UPDATE, August 25, 10.41pm: With 95% of the ballot counted, Alison Anderson (Country Liberals) has been returned in Namatjira with 64.5% of the vote. Des Rogers (Labor) has 28.3% and Warren H. Williams (FNPP), 7.2%.
Ms Anderson’s win is part of a historic swing to the CLP in the bush, which has given them government.
By KIERAN FINNANE
Nicholas Williams (at left) was in Hermannsburg this morning, handing out how-to-vote cards for his father, Warren H. Williams, while stationed in front of Alison Anderson’s campaign vehicle.
“I’m campaigning for both,” he said, “Warren is my father, Alison is my aunty. I’m doing it for family.”
In practical terms that meant telling prospective voters to put his dad at number one but to give their second preference to Ms Anderson. This went against his father’s how-to-vote, where Ms Anderson was in the last spot, with second preference going to Labor’s Des Rogers. Nicholas said he didn’t mind who won the seat, out of his two relatives.
What would he see as the most important issue in his home community?
He thought about that for a while before replying: “There’s not enough focus on the kids. I mean the teenagers, 25 years and under. Not enough focus on why they don’t listen to their families, their parents.”
What can government do about that?
“First the families have to change. The kids need role models, not just one role model, more than one, who they would listen to.”
Who had been a role model for him?
Again he thought for a while.
“I used to live at Hermannsburg in the holidays. I was away for school, living with my grandmother in town. She was my role model, my mum’s mum, so my grandmother, and my mum and dad.”
These days he works at the tearooms, serving visitors to Hermannsburg’s historical precinct, and also at Top Shop, on the cash register or doing whatever’s needed. But he’s got big plans: “I’ve been working on my walking trail for the last three years.”
It’s a six-day trail across the range from the back of Ipolera and ending at Palm Valley. His vision is to take visitors on a guided walk, camping with them at night. He had a collaborator for the first two years. That relationship ended and now he’s looking for a joint venturer to help him put the enterprise on a business footing. Meanwhile his father and other family members are giving him a hand.
No matter what the outcome of this election, it felt like a bright future awaited this focussed young man.
His father (above right, in sunglasses) was standing across the way, supported by Ken Lechleitner, a leading figure in the First Nations Political Party (FNPP) and his wife, Michelle Lechleitner.
Mr Williams said the Namatjira campaign had been “an eye-opener”: “You know where Ampilatwatja is and then you have to travel there and you realise how just how big the place is. And you meet people who think you’ve forgotten them.”
He said the people he had spoken to were “looking for a change”.
What kind of change?
“I guess they just want to be free. We were free 10 years ago, before the Intervention and all this other stuff.
“A lot of people have asked what I would offer them. I told them it’s about teaching our culture in schools, getting people to respect our law and culture. We’ve got to start with the kids.”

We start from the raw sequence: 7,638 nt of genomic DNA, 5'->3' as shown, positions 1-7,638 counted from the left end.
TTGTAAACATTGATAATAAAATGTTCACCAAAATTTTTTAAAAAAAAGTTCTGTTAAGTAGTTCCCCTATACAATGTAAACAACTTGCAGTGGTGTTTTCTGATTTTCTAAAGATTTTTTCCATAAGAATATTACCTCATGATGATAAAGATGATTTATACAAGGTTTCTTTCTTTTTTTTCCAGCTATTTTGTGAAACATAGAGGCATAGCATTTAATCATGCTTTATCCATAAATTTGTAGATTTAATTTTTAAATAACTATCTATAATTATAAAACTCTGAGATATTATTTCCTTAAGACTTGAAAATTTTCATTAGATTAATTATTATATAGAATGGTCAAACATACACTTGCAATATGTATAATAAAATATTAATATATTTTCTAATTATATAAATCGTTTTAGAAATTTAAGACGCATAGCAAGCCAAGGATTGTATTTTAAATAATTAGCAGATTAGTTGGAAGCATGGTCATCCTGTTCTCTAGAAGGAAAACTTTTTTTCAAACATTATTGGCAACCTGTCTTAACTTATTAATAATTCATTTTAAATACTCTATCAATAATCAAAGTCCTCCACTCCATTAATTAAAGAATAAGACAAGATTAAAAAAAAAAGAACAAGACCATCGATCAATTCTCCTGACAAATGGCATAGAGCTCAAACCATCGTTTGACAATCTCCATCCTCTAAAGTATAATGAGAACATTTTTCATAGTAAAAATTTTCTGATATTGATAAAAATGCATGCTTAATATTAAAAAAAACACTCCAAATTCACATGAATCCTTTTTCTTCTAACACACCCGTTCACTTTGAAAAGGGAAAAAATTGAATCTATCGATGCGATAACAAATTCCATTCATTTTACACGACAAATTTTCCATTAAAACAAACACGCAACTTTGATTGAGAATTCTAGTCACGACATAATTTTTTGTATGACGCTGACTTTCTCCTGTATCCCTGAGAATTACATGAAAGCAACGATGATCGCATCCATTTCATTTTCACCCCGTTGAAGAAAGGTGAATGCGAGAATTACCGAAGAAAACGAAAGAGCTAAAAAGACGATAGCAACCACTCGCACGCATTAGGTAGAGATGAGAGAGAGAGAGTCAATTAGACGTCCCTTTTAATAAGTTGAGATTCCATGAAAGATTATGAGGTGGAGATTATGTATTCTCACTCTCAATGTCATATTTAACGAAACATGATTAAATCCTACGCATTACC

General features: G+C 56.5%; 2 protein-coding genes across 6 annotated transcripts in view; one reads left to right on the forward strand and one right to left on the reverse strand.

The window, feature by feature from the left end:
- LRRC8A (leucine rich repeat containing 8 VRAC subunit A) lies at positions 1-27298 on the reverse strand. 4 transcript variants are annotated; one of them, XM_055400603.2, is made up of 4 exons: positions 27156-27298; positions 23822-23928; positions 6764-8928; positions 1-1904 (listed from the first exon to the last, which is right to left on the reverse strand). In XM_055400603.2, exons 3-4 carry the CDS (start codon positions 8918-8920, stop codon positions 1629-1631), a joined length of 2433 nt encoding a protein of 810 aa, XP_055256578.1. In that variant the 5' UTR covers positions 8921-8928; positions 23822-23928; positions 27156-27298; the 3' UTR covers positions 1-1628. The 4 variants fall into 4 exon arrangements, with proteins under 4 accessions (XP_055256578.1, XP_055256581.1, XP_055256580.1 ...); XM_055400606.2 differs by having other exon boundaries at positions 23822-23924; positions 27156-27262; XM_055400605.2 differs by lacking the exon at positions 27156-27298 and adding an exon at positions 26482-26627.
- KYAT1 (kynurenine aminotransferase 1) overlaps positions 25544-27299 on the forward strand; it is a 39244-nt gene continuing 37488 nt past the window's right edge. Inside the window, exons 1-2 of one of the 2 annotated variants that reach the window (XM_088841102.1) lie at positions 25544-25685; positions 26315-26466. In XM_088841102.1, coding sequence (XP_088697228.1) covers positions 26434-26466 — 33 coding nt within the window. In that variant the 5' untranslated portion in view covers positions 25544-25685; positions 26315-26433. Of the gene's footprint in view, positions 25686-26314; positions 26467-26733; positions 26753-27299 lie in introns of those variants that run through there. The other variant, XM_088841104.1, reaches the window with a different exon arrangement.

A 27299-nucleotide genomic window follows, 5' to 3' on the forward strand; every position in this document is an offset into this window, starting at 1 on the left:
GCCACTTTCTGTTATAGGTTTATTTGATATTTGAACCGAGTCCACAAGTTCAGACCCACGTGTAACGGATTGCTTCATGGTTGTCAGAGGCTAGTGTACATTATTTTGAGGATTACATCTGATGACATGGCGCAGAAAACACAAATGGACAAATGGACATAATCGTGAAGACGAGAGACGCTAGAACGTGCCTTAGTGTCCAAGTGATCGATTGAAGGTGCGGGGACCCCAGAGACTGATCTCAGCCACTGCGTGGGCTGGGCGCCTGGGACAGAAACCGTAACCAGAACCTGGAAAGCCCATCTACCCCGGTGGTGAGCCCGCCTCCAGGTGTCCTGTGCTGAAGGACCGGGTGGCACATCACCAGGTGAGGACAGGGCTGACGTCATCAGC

In his home community he was feeling confident of strong support. As one man said, when asked whom he would support: “Warren, he’s from here, I grew up with him.”
Elsewhere Mr Williams felt he’d done “pretty good”.
He said if the seat doesn’t change hands, he’ll run again next time, for the FNPP: “It’s for our people, and for people who live in the NT, not only Aboriginal people. Like pastoralists, nobody talks to them. If I got in, I would talk to the people that work on the land.”
Inside the school grounds, Labor commanded a prominent position, but only one campaigner was present, Vince Jeisman (above, blue t-shirt), long-time electorate officer for Warren Snowdon MHR.
He said he didn’t know where the candidate, Des Rogers, was today, as he himself had been constantly on the move over the last week covering the mobile polling route where Mr Rogers couldn’t.
How did he think the vote was going?
“It’s all over the place – nearly 100% in some places, nothing in others. We’ll only know when it’s all brought together,” he said.
He had a hands-off approach. When voters arrived he spoke to them from behind the table where he was sitting, inviting them to take one of Mr Rogers’ how-to-vote leaflets if they intended to vote Labor. There were three to choose from, each one showing Mr Rogers with different Aboriginal people, presumably his supporters in the electorate. I asked Mr Jeisman who they were. “I don’t know,” he said.
Further into the school yard, halfway between the two entrances was Ms Anderson (at left). Her corflutes were outside but from here, she spoke to each and every voter, presumably in Arrernte in this Western Arrernte community. Usually the interactions were brief, focussed on the how-to-vote, pointing to the boxes – “One, two, three!”
She said she has been getting most preferences from votes cast for Mr Williams across the electorate. She is confident of holding her seat, which she won as a Labor candidate in 2008 but has contested this time for the Country Liberals (after a period as an independent). Her scrutineers have told her that she has received overwhelming support across the electorate, she said.
She will stay at Hermannsburg this evening while the votes there are counted and then drive into Alice Springs, where she will do a “live cross” to the tally room at 9pm.
She has been the target of relentless attacks since her defection to the CLP, particularly from retiring Labor Minister, Chris Burns.
It will be interesting to see how the Namatjira electorate responds.